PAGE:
The Retail Apocalypse Arriveth
Well, well… The S&P 500 is down about half a percent as we write this morning. Which isn’t much in the scheme of things… but it’s the biggest daily drop in a month.
The “retail apocalypse” of which we’ve been saying much this month kicked into high gear this morning. Macy’s (M) delivered its quarterly numbers… and they deposited many feces on the bed.
Earnings were 24 cents a share… way off the “expert consensus” calling for 35 cents a share. Revenue also missed. And same-store sales are down 4.6%, compared with the typical Wall Street analyst’s guess of 2.7%.
At last check, Macy’s shares are down 14% on the day.
But wait! There’s more!
Kohl’s (KSS) delivered an earnings “beat”… but missed on revenue. And same-store sales dropped 2.7%, compared with expectations of 1.2%.
Gone are the days when Kohl’s could thrive in all economic conditions: In good times, working-class shoppers feeling flush could step up from K-Mart to Kohl’s. In bad times, higher-end shoppers feeling strapped would step down from fancy department stores and go slumming at Kohl’s.
But no more. KSS shares are down 6.5% at last check.
Meanwhile on the luxury side of things, Nordstrom (JWN) reports after the close today. But in light of the other retail numbers, traders aren’t waiting to hit the sell button: Nordstrom shares are down more than 6.5%.
The news from Macy’s bodes very ill for the rest of the “Big Six” chain department stores.
These are the ones that historically have served as “anchor stores” at the malls. They’re the ones most vulnerable to the phenomenon our David Stockman’s been describing here in recent days — the overbuilding of retail space in America, fueled by decades of EZ money from the Federal Reserve. As with the housing crisis a decade ago, it’s all coming home to roost now.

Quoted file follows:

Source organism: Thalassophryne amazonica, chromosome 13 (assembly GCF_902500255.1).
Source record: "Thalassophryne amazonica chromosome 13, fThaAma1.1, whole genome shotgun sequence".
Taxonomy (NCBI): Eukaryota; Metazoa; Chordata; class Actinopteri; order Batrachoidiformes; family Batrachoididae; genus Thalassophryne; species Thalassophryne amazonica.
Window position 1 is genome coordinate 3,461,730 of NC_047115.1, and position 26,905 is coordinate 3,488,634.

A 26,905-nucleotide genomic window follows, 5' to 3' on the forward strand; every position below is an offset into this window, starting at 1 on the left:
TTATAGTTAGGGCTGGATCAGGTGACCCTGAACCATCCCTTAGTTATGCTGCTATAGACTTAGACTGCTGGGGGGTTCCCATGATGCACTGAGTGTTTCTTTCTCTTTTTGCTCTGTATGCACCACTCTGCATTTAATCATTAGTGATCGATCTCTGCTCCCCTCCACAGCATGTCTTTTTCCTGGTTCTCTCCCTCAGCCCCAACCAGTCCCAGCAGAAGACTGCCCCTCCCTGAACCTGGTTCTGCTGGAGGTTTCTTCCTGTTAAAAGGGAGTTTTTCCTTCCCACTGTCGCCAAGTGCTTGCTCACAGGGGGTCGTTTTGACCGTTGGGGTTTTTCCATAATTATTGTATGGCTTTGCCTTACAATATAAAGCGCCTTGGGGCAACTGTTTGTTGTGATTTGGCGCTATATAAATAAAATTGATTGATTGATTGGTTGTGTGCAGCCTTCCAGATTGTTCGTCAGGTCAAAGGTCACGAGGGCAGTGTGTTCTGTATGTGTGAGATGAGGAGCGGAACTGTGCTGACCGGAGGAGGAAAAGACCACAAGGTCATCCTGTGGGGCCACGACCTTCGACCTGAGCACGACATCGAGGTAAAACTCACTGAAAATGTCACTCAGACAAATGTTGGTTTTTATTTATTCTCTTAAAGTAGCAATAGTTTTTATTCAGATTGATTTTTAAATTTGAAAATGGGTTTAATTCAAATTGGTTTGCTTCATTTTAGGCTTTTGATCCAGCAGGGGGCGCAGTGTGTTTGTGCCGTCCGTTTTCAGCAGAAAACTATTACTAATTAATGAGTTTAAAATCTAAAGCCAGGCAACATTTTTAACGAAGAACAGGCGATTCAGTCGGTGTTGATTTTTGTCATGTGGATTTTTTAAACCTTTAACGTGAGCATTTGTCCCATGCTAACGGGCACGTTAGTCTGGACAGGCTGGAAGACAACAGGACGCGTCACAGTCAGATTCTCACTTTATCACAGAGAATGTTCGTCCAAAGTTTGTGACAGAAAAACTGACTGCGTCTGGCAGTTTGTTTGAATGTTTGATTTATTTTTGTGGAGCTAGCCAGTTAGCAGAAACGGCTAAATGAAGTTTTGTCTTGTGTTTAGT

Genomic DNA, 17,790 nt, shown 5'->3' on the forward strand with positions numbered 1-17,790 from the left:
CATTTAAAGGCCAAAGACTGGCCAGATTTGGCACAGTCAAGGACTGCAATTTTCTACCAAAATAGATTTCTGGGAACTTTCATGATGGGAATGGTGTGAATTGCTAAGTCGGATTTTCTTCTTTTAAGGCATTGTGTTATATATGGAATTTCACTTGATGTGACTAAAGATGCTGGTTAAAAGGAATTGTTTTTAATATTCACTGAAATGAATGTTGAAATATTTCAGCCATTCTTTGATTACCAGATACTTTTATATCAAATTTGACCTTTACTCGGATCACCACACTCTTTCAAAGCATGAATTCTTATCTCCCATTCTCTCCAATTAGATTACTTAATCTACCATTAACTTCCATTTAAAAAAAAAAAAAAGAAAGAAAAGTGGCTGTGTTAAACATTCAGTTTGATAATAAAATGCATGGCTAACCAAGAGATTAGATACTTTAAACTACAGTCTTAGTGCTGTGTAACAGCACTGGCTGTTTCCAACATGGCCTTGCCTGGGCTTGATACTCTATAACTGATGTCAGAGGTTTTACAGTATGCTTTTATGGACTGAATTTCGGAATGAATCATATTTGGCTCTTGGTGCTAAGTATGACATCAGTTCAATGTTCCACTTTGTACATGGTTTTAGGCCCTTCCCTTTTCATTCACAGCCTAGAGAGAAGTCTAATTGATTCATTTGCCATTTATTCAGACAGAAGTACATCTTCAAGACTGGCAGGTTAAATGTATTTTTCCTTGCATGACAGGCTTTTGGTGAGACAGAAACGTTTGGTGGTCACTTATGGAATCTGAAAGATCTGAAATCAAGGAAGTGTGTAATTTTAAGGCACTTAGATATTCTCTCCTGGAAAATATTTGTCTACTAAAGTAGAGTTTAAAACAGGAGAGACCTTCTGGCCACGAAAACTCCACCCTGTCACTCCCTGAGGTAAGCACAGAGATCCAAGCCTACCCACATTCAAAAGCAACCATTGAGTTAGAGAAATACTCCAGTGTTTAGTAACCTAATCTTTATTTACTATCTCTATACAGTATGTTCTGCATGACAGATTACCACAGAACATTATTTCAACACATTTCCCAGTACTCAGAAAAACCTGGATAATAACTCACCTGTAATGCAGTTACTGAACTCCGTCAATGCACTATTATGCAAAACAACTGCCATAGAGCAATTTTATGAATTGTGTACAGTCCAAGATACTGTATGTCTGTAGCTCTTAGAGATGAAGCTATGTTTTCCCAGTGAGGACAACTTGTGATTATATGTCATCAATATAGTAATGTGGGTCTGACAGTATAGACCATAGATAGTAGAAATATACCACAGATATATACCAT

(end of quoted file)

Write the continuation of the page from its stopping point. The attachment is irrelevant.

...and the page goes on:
A revealing metric in this regard is “sales productivity” — or sales per square foot. In 2007, J.C. Penney’s sales productivity was $250 per square foot. By 2014, that had fallen to $150… and that was before JCP really hit the skids.
“One recent analysis,” says David, “showed that the Big Six anchors would have to close more than 800 stores just to get back to the sales productivity levels of 2006. In fact, J.C. Penney, Sears and Macy’s have announced nearly that many closings during the last few months.
“Mall anchors are challenged by an oversupply of retail space as customers migrate toward online shopping,” David continues — “a trend that has been compounded by loss of business to fast-fashion retailers like H&M and off-price stores such as T.J. Maxx.
“As a result, one leading expert believes that about 400 of the country’s 1,100 enclosed malls will fail in the upcoming years. Of those that remain, he predicts that about 250 — or 20% — will thrive and the rest will continue to struggle with shrinking traffic and sales volumes.”
David Stockman, the former Reagan Budget Director, says that there will be more nasty earnings surprises to come.
“Retail Train Wreck Continues as Sales Plunge at Macy’s, Kohl’s,” says a headline from CNN.
Meanwhile, Reuters says, “Wall Street on Track to Record Worst Day in One Month.”
David Stockman says the story’s just getting started.